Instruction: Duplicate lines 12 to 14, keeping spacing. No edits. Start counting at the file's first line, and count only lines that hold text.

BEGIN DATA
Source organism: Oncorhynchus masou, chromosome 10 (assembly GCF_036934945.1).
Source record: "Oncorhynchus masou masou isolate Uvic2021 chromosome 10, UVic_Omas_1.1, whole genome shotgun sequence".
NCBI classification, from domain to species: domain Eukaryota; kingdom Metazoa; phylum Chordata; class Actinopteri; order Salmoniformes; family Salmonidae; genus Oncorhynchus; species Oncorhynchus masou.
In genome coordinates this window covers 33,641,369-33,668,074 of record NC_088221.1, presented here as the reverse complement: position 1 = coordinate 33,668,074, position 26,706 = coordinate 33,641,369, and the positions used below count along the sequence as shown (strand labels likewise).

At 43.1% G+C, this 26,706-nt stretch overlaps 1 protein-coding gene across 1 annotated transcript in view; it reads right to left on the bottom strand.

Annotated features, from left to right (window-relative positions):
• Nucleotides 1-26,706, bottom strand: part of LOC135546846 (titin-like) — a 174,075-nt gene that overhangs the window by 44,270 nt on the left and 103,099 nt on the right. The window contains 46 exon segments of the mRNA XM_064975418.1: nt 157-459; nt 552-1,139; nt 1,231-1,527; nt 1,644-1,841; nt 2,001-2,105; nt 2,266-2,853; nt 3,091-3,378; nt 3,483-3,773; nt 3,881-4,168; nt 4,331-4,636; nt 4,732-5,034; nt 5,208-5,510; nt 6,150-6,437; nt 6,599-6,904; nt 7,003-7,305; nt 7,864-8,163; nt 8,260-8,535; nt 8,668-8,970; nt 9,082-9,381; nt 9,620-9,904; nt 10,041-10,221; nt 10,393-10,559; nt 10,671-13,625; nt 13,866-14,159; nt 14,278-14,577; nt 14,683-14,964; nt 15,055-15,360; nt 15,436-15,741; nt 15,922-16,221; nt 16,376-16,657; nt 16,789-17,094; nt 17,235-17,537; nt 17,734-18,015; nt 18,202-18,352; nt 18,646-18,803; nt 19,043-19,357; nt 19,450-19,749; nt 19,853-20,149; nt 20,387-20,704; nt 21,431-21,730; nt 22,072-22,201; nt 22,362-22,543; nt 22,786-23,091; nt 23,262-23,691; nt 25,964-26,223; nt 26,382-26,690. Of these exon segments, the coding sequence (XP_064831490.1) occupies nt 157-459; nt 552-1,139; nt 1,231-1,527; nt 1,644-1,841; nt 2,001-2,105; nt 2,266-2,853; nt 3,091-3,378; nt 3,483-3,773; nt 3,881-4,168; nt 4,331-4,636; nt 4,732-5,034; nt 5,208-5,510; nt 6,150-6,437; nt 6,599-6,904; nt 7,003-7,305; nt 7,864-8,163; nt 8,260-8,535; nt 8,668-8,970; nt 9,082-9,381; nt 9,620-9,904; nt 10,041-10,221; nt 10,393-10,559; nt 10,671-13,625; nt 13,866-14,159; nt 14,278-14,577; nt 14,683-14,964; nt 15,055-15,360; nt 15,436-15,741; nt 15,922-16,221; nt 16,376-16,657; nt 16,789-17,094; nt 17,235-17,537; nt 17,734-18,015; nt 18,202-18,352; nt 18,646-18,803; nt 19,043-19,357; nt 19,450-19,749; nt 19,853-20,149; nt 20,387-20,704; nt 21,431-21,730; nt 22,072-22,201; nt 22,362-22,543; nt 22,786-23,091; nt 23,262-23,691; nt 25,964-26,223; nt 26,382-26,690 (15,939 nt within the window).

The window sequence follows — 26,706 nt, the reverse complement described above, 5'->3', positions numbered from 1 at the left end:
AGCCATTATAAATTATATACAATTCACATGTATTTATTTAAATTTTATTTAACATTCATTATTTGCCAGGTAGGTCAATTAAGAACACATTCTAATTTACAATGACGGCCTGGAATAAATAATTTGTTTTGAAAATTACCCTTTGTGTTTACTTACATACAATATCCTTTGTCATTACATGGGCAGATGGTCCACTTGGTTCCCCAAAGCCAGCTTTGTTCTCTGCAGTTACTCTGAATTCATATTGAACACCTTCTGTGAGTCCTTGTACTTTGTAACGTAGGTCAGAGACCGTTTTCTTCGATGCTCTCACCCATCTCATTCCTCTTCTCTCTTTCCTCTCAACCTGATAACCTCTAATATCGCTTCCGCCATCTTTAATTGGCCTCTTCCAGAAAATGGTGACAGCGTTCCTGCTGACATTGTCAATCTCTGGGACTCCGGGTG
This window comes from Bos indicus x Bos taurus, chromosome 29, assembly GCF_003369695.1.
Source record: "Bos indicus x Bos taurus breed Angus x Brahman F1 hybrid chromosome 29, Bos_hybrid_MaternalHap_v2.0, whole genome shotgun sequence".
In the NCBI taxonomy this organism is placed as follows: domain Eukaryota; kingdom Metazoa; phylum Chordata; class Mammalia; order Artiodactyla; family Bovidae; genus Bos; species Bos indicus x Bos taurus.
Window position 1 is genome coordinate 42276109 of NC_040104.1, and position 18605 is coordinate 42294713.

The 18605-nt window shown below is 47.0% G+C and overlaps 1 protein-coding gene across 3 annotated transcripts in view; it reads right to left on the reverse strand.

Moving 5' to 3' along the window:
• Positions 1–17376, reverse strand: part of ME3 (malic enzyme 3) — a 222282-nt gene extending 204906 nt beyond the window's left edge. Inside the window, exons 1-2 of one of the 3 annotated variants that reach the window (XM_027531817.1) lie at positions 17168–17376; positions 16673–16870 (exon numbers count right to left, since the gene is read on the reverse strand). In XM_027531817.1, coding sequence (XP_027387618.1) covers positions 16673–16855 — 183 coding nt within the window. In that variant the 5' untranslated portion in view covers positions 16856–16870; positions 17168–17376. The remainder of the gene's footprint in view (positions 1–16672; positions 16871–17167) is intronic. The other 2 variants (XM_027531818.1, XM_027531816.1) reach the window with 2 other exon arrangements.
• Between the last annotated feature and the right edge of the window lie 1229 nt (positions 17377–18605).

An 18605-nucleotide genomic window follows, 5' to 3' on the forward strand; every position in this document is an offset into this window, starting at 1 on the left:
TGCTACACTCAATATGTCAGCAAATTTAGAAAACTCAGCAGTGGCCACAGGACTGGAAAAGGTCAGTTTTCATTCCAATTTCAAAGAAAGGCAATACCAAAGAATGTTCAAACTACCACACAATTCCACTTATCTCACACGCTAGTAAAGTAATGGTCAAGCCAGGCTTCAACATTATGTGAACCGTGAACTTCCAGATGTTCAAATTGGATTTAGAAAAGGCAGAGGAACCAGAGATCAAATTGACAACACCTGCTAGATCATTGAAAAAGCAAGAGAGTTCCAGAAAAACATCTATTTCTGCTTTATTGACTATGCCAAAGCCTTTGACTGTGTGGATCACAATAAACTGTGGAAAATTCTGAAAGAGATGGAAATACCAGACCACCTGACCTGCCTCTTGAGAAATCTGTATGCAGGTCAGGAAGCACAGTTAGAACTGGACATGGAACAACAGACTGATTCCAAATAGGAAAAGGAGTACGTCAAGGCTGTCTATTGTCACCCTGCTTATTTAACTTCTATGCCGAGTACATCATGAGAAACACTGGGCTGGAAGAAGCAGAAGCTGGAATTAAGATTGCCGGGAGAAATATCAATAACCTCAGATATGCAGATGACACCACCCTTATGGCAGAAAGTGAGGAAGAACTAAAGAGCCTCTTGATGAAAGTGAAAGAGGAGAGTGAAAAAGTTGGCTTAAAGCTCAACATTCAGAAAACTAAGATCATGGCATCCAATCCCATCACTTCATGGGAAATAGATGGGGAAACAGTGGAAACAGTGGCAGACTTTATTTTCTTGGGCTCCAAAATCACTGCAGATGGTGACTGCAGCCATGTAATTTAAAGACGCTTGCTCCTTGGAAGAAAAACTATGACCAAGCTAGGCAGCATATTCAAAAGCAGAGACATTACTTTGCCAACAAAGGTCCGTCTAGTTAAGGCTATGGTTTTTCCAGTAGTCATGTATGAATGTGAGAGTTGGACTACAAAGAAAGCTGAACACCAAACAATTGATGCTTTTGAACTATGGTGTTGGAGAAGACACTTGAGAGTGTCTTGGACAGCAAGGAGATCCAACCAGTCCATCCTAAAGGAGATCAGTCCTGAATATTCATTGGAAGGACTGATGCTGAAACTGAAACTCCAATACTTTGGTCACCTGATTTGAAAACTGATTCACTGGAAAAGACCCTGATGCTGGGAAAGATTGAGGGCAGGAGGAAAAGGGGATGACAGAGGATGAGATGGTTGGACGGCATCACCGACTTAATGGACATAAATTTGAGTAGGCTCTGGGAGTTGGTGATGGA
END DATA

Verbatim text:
In the NCBI taxonomy this organism is placed as follows: domain Eukaryota; kingdom Metazoa; phylum Chordata; class Mammalia; order Artiodactyla; family Bovidae; genus Bos; species Bos indicus x Bos taurus.
Window position 1 is genome coordinate 42276109 of NC_040104.1, and position 18605 is coordinate 42294713.

The 18605-nt window shown below is 47.0% G+C and overlaps 1 protein-coding gene across 3 annotated transcripts in view; it reads right to left on the reverse strand.